- Chris Forsberg, Celtics reporter, ESPNBoston.com
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Just an hour earlier, he stood in front of a pack of reporters outside the visitors locker room in Madison Square Garden and stressed how he didn't want to lean on a playoff-like eight-man rotation for the second straight game. But Celtics coach Doc Rivers was about to break that promise.
His team facing an early double-digit hole against the New York Knicks on Monday and knowing in the back of his mind that every win is precious in a race for the top seed in the Eastern Conference, Rivers leaned heavily on his starters and a three-man bench of Jeff Green, Glen Davis and Delonte West as the Celtics rallied from a 15-point deficit for the second consecutive game.
It was a glimpse into the difficult decisions Rivers must make over the final month of the regular season. Boston's coach knows he needs to limit minutes for his starters, but must weigh the risk of losing games while the Celtics are tied with the Chicago Bulls atop the East.
Rivers wants to get that eight-man playoff rotation floor time in order to develop much-needed chemistry, but he also needs to get Celtics on the end of his bench -- players like Carlos Arroyo and Troy Murphy, who combined for little more than five first-half minutes Monday in New York -- acclimated so that he has the faith to call on them over the final 13 games.
It's no easy task, and Rivers fully admits he's often conflicted about how to proceed.
"We don't have a great rhythm [right now], we're getting it back," Rivers said. "I screwed it up a little bit by forcing the [newcomers] onto the floor, because I'm trying to get them minutes. We're going to need some of them. But it doesn't just take [the newcomers] out of their rhythm, it takes the guys we've had out of their rhythms. And, on top of that, we're struggling."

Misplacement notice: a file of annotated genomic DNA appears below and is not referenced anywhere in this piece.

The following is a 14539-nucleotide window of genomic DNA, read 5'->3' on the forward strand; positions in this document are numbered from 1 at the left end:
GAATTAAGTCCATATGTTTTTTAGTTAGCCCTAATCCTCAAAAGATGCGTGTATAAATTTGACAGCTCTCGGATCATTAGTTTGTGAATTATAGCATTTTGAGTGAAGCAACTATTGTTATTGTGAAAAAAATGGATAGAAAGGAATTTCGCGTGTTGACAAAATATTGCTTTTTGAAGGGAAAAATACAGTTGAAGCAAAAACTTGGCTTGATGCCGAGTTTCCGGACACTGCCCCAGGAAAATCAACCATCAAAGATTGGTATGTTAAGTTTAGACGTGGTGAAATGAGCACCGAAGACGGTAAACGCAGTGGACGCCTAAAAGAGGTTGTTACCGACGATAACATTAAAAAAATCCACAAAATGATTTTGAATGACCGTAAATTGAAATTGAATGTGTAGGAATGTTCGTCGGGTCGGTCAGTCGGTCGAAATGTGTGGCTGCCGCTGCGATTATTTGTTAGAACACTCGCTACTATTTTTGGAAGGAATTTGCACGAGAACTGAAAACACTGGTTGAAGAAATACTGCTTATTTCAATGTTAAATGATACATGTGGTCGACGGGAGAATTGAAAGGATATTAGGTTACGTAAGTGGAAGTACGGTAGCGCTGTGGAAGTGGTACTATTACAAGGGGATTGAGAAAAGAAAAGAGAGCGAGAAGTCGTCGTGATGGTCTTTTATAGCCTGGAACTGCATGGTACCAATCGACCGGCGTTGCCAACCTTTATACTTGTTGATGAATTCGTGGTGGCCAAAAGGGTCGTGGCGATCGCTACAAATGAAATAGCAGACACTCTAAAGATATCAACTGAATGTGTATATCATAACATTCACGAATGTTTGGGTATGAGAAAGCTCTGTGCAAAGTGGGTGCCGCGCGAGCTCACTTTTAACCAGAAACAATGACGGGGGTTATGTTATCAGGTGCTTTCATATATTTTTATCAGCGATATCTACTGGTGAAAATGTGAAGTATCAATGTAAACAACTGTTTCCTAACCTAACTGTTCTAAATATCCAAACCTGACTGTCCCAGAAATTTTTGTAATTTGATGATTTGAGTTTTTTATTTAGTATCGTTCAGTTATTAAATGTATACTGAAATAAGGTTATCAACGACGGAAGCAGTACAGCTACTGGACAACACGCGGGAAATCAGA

In a way, things might have been easier a year ago. Maybe not easier to stomach, watching his team lose a bunch of head-shaking games, but the Celtics put a premium on health over seeding. Rivers has stressed that health remains paramount this season, but Boston can't settle for a lower seed -- as it did as a fourth seed a year ago -- and expect to make the same romp to the NBA Finals. Not in a beefed-up Eastern Conference.
So what's the key to finding the right balance? Right now it's on the starting five to make things easier on Rivers. Boston has been flat out of the gates in each of its last four games, trailing by a combined 28 points after the first quarter. What's more, the Celtics have stared at double-digit halftime deficits in each of their last three contests.
That's forcing Rivers' hand, not allowing him much room to experiment with the new faces. As thrilling as rallying from 15-point deficits has been in consecutive wins over New Orleans and New York, one can't help but wonder what sort of long-term strain that puts on the Celtics.
"There's something about this team, that we have an extra gear," captain Paul Pierce admitted. "We know when to turn it up and sometimes we're maybe going to the ground. That's what it takes. But I'd rather start the beginning of the game like that."
Here are three more things to watch over the final 13 games of the regular season:
ANYONE SEEN THE O'NEALS?: There had been growing optimism about Shaquille O'Neal's impending return, but that was tempered slightly by the fact that O'Neal was able only to work out on the exercise bike Monday in New York. The Celtics need to be confident the 39-year-old can withstand the rigors of basketball activities (particularly the physicality of playoff basketball) before they can green-light him. O'Neal hasn't been on the court since Feb. 1 because of right foot injuries. Meanwhile, Jermaine O'Neal continues to rehab away from the team and the end of March/early April timeline for his return is creeping closer. The Celtics could use some extra toughness on their front line and the two veterans have potential -- when healthy -- to provide it.
THE PLAYOFF (ROTATION) PUSH: Health could play a big role in how Boston's 12-man playoff roster shakes out. The locks right now (assuming good health): Rajon Rondo, Ray Allen, Pierce, Kevin Garnett, Shaquille O'Neal, Delonte West, Jeff Green, Glen Davis and Nenad Krstic. Then it's a bubble watch. Will Jermaine O'Neal be healthy enough to be in the mix? Can Von Wafer rehab that strained calf and get back on the court to challenge Sasha Pavlovic for depth at the swingman spot? Can Troy Murphy shake enough rust to warrant a spot?
PLANTING SEEDS: EYES ON SPOTS 6-8: The Celtics, Bulls and Miami Heat may have a race at the top of the East, but eyes could soon shift to the bottom portion of the standings, where the Philadelphia 76ers and New York are jousting for spots Nos. 6 and 7, while the Milwaukee Bucks, Charlotte Bobcats and Indiana Pacers are in the mix for spot No. 8.
Chris Forsberg covers the Celtics for ESPNBoston.com.
With the race for the East so tight, Doc Rivers has some tough decisions ahead.